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North Waziristan: Locals return 2yrs after Pakistan’s army defeats Taliban & Al-Qaeda

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Pakistani army in North Waziristan
Until the Pakistani military regained control of North Waziristan, the tribal region was a breeding ground for terrorist activities. / RTD

North Waziristan is a region in northwestern Pakistan on the border with Afghanistan. It is peopled mainly by religiously conservative Pashtun tribes, which have lived primarily outside of government control. The Taliban and Al-Qaeda operated in this mountainous area virtually unhindered for years. 

A bloody terrorist attack on Karachi’s Jinnah International Airport in June 2014, in which 26 people died and 18 wounded, proved to be the final straw for the Pakistani authorities. Shortly after that, the military launched operation Zarb-e-Azb (sharp and cutting strike) to drive the Islamic militants out. 

The two-year offensive proved to be highly effective at reducing terrorist attacks. An assessment by the South Asia Terrorism Portal estimates that, while terrorists took the lives of over 3,000 Pakistani civilians in 2012, just over 600 died due to terrorism in 2016. The number of civilian deaths attributed to terrorists plummeted from around 550 to less than 80 over the same period in Pakistan’s Federally Administered Tribal Areas (FATA), where North Waziristan is located. 

The displaced return to North Waziristan, Pakistan
The military operations against militants forced thousands of families to flee North Waziristan. Before the displaced can return to their homes, they have to go through registration and a resettlement camp on the border of Pakistan with Afghanistan. A still from Waziristan. Hard Homecoming

However, success did not come without a cost. The operation disrupted the local population on a massive scale, displacing some 930,000 people from 80,300 families. Many fled to neighbouring Afghanistan. Though the government declared victory nearly two years ago, the residents of North Waziristan are still returning from across the border.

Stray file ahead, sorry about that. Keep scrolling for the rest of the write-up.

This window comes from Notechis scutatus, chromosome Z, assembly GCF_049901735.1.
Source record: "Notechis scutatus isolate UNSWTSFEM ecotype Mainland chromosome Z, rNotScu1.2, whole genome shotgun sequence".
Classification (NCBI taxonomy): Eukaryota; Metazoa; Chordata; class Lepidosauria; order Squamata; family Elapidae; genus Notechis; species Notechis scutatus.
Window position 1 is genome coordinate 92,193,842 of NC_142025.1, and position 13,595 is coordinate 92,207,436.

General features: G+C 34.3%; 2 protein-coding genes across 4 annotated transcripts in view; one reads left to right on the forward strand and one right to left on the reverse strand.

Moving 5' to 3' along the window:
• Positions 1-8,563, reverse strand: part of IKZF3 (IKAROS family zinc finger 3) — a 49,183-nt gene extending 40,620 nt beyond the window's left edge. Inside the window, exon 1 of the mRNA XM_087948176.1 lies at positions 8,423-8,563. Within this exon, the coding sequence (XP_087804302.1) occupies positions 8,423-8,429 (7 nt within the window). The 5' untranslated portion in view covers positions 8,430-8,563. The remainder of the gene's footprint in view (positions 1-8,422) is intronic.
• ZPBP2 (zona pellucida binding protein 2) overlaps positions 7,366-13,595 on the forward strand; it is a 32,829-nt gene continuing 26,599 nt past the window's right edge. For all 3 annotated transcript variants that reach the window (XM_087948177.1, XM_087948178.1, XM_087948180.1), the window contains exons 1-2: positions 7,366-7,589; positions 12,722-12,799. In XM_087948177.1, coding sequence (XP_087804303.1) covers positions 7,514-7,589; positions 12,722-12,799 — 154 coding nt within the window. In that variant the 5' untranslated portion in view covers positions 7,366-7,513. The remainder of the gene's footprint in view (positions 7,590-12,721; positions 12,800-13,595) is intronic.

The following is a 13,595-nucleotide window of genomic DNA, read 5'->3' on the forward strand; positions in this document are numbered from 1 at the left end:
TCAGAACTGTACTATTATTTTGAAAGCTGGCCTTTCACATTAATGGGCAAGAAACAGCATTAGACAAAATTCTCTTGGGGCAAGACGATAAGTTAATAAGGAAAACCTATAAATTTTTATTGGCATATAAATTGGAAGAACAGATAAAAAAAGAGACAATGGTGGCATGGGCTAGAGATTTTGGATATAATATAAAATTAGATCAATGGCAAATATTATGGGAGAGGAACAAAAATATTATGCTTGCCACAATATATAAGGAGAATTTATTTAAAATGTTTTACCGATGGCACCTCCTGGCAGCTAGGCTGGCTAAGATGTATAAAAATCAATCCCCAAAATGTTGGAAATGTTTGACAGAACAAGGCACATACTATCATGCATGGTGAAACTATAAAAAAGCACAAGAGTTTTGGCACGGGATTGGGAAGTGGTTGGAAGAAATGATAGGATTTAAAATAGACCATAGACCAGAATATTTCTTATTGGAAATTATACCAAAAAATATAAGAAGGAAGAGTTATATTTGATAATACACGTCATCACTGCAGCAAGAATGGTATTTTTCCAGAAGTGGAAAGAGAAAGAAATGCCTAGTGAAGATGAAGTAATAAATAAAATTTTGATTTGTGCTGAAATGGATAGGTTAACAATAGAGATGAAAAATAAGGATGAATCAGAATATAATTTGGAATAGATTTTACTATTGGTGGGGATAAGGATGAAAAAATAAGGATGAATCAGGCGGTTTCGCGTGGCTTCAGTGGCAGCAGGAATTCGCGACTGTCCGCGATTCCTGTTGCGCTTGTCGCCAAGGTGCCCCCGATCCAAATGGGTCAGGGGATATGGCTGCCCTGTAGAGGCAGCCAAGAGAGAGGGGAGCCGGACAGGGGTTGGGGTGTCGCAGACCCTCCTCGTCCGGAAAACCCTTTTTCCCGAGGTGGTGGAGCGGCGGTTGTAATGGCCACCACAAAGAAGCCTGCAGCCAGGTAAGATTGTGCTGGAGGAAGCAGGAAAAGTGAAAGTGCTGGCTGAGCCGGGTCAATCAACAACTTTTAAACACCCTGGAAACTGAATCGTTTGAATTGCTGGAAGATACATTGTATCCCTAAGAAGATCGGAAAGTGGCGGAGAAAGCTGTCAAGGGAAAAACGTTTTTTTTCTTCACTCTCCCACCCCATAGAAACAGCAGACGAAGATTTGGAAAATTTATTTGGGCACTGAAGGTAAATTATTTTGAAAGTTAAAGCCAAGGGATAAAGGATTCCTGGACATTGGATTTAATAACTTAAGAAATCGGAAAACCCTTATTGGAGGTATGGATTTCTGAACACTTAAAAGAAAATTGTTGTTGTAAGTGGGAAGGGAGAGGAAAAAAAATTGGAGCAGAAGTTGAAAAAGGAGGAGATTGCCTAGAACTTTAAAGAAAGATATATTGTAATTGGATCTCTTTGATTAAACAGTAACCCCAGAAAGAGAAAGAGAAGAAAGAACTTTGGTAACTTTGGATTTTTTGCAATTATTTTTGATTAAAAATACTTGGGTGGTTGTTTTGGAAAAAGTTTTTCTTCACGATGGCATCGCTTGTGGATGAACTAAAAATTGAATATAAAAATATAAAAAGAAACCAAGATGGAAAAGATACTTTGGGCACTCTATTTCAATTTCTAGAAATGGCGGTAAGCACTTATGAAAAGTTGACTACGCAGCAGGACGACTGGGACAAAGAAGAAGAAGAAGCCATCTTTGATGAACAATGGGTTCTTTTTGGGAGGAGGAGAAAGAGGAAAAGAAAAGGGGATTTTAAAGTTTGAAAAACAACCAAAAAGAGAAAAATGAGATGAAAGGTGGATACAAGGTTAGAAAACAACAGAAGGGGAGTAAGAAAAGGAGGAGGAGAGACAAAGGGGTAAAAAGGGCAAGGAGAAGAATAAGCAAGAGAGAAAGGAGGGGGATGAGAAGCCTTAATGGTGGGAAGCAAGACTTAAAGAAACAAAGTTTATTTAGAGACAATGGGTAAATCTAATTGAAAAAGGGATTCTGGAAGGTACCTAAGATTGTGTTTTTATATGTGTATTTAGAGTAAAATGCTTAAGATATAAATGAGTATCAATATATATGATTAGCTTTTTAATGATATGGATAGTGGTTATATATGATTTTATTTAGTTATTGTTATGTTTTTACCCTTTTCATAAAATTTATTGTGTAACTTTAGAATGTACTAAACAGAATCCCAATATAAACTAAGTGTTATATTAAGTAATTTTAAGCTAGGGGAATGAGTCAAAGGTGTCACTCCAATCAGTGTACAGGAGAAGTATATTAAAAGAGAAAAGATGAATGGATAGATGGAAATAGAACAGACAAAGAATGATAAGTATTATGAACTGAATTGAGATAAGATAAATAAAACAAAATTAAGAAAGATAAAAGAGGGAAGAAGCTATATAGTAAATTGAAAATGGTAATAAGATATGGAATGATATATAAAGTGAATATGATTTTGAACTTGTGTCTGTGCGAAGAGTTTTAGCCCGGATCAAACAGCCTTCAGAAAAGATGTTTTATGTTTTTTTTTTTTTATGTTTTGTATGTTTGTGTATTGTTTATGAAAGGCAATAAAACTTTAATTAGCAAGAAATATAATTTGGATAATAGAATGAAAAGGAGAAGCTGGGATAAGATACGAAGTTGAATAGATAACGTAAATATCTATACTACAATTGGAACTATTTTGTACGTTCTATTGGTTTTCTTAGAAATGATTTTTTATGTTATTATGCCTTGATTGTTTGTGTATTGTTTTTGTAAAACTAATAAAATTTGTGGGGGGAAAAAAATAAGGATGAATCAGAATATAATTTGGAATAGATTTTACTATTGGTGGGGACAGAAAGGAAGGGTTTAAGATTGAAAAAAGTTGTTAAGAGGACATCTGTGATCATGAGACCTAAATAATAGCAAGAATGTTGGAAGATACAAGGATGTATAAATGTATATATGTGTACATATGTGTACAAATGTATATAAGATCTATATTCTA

In a strictly controlled trip organised by the Pakistani military, an RT crew ventured to this province to get an exclusive look at how the returnees are welcomed back to their homeland. They began at a heavily guarded and monitored border entry point, where returning residents receive greeting leis, medical treatment, and vaccines – as well as screening for terrorist links. The filmmakers also see a model ‘deradicalisation centre’, a boy’s home, a boarding school, and a refugee centre for returning residents, all built and run by the Pakistani military.

North Waziristan
A children’s home run by the Pakistani military. A still from Waziristan. Hard Homecoming

However, despite the impressive improvements in infrastructure the Pakistani authorities chose to showcase, there are indications that many locals do not see the government’s development efforts in such a rosy light. A petition filed by some 80 residents of the region’s administrative centre, Miramshah, claims the owners of 8,000 shops that were demolished during operation Zarb-e-Azb have not been allowed to repossess their property, Pakistan’s Express Tribune reported.

Residents also complain the region’s infrastructure is still sorely lacking and say most of the improvements are being made near government installations. “We have no basic facilities like electricity, clean drinking water, schools and hospitals etc. We need schools with teachers and hospitals with doctors,” one tribal leader told Pakistan’s Dawn Group of newspapers, while another local said, “If you build a school or hospital or a hydroelectric project in Miramshah, it does not mean you have changed the whole of Waziristan.”

To see how this notorious region is recovering after years of terrorist control and conflict, watch Waziristan. Hard Homecoming on RTD.